Selectors need a new approach to risk

This essay appeared in Citywire Selector on December 18, 2009.

‘Risk’ is everywhere but impossible to pinpoint. For investors, the term is often used in a generalised manner to mean ‘something to be exposed to when times are perceived as good to make money, and to avoid when times are bad and exposure is likely to lead to losses.’

This definition is clearly an over-simplification – there are in fact many types of risks, all intricately intertwined. In our industry, there is not a single term that is used so broadly, that is so important and is so perplexing. Liquidity, deflation, inflation, credit, market, concentration, operational, style-drift, volatility are all types of risk to be managed, controlled, profiled, bought, ‘VaRed’, exposed to, sold and/or avoided.

Selectors have a broad variety of risks with which they must contend. Identifying the right ones to focus on in a given situation is the real challenge. In some cases, risks are clear – no selector should be surprised that a fund with a 35% position in the bonds of a single (very illiquid) emerging-market country will experience significant downside when markets hit a bump.

In other cases, risks are more difficult to identify and manage – particularly when multiple funds are combined. Across several or more funds, the potential risks of concentration across stock, industry, sector or country must be considered across the entire exposure.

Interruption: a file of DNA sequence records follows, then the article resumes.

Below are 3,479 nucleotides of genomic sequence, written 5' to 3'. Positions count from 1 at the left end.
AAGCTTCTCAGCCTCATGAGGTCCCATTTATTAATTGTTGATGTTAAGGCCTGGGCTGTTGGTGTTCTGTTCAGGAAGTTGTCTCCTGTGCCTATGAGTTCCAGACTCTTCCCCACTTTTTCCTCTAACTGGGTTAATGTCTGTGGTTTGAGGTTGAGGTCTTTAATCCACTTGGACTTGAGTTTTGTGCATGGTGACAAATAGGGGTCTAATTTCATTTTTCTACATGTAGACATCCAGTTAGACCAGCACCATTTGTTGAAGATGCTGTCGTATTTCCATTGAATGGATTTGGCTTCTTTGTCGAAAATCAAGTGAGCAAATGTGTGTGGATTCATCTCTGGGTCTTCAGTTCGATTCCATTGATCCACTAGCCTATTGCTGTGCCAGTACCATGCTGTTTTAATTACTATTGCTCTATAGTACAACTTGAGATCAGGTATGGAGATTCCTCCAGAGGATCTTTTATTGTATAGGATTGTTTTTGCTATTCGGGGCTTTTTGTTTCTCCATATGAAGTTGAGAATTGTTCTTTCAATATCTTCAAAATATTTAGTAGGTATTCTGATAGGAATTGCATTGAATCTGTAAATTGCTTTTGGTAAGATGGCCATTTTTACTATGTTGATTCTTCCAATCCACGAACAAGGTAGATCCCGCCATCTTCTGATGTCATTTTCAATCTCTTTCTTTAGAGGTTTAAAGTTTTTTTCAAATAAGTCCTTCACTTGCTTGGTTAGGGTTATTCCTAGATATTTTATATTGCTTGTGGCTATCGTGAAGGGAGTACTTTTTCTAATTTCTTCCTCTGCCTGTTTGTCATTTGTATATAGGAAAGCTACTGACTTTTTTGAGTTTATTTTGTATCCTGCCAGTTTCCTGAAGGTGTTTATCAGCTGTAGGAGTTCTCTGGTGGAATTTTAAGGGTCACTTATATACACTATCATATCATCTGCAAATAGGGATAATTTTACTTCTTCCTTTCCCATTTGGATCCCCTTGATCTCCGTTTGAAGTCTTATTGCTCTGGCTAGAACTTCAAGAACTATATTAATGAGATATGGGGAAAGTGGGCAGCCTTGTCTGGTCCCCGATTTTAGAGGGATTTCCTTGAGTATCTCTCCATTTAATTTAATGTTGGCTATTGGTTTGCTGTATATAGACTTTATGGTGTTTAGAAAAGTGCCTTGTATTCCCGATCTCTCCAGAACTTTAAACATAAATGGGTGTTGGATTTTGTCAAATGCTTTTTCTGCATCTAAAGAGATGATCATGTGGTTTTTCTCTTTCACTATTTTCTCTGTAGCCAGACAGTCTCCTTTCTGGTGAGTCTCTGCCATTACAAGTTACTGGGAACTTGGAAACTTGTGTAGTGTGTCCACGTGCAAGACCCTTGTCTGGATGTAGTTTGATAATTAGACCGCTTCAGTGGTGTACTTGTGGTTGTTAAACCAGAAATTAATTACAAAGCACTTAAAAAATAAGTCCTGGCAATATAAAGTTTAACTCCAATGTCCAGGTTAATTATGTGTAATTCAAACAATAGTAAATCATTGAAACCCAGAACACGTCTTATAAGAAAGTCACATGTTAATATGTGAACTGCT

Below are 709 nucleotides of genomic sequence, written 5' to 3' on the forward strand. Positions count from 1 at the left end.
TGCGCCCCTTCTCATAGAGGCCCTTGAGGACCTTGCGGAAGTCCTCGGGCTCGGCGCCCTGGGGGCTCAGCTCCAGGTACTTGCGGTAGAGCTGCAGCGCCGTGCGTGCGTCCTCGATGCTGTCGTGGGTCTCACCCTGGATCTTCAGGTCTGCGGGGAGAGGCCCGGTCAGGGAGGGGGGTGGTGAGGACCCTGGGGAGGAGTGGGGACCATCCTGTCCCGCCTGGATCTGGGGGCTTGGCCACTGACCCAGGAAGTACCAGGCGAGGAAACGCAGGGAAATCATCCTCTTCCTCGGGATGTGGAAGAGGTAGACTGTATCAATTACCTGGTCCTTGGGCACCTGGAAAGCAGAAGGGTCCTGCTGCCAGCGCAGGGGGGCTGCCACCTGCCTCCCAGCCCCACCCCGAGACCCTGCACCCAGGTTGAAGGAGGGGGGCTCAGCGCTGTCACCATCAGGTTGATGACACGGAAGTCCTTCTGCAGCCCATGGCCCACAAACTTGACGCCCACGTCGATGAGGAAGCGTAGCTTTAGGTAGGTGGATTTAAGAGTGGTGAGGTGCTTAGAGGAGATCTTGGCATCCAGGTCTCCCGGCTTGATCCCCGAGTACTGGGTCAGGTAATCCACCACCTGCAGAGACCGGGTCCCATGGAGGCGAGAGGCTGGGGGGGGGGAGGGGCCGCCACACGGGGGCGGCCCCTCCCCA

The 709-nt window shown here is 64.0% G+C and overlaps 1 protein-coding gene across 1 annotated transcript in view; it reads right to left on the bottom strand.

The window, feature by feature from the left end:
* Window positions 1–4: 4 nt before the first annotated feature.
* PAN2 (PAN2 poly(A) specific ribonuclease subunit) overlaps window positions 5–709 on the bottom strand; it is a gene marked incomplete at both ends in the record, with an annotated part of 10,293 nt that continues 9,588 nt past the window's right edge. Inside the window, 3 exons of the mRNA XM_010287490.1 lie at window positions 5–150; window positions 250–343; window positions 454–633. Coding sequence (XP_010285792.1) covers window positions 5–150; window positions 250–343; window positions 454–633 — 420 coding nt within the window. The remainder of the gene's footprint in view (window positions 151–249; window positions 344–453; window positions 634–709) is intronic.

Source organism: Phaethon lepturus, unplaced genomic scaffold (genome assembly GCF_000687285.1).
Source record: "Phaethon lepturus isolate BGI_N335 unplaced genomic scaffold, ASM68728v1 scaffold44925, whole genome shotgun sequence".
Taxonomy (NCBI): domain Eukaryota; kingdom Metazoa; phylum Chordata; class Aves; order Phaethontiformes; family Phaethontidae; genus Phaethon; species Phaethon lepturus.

Specific style biases and investment themes often show up repeatedly across diverse ranges of funds – particularly towards the peak of bull markets. Further, the rapidly increasing levels of sophistication in investment techniques and instruments in funds lead to a whole new range of risks to be assessed.

What from one perspective appears of limited risk and being well under control can quickly evolve to be a major danger. Think about how many popular funds during the extended bull-run of this decade had only positive flows month after month – managing liquidity was only a matter of finding somewhere to put the money coming in the door. I, however, am the kind of guy that takes note of the closest exit in a cinema.

Without an adequate methodology for managing and understanding risk, there is really no basis for making an investment at all. But over-reliance on VaR models, credit ratings, style analysis, risk/reward ratios and other such tools, in the assumption that a ‘universal’ method for containing and monitoring risk has been discovered, actually has a way of increasing overall risk levels.

By focusing on and containing a given set of risks, others are often overlooked and dismissed as insignificant. In one instance several years ago, during a due diligence meeting with the risk management team of a prominent fund company, I realised the danger inherent in the over-reliance on such models. The team was very excited about the progress they had made in ‘controlling’ the risk in their fund range by use of VaR modelling. We went into depth on the analysis of one particular fixed-income strategy. The composition of the fund was complicated and contained a significant number of less-liquid and non-market traded instruments for which mark-to-market pricing was non-existent or at best highly unreliable. When I asked about how these were accounted for in their VaR models, I was told that they were excluded.

The risk that really hurts is the one you don’t see coming. This is the reason for the ubiquitous ‘Look right’ signs painted on roadways in London – ‘right hand side’ visitors have modelled risk to be coming from the other direction and step off the curb to cross the road… screech, boom!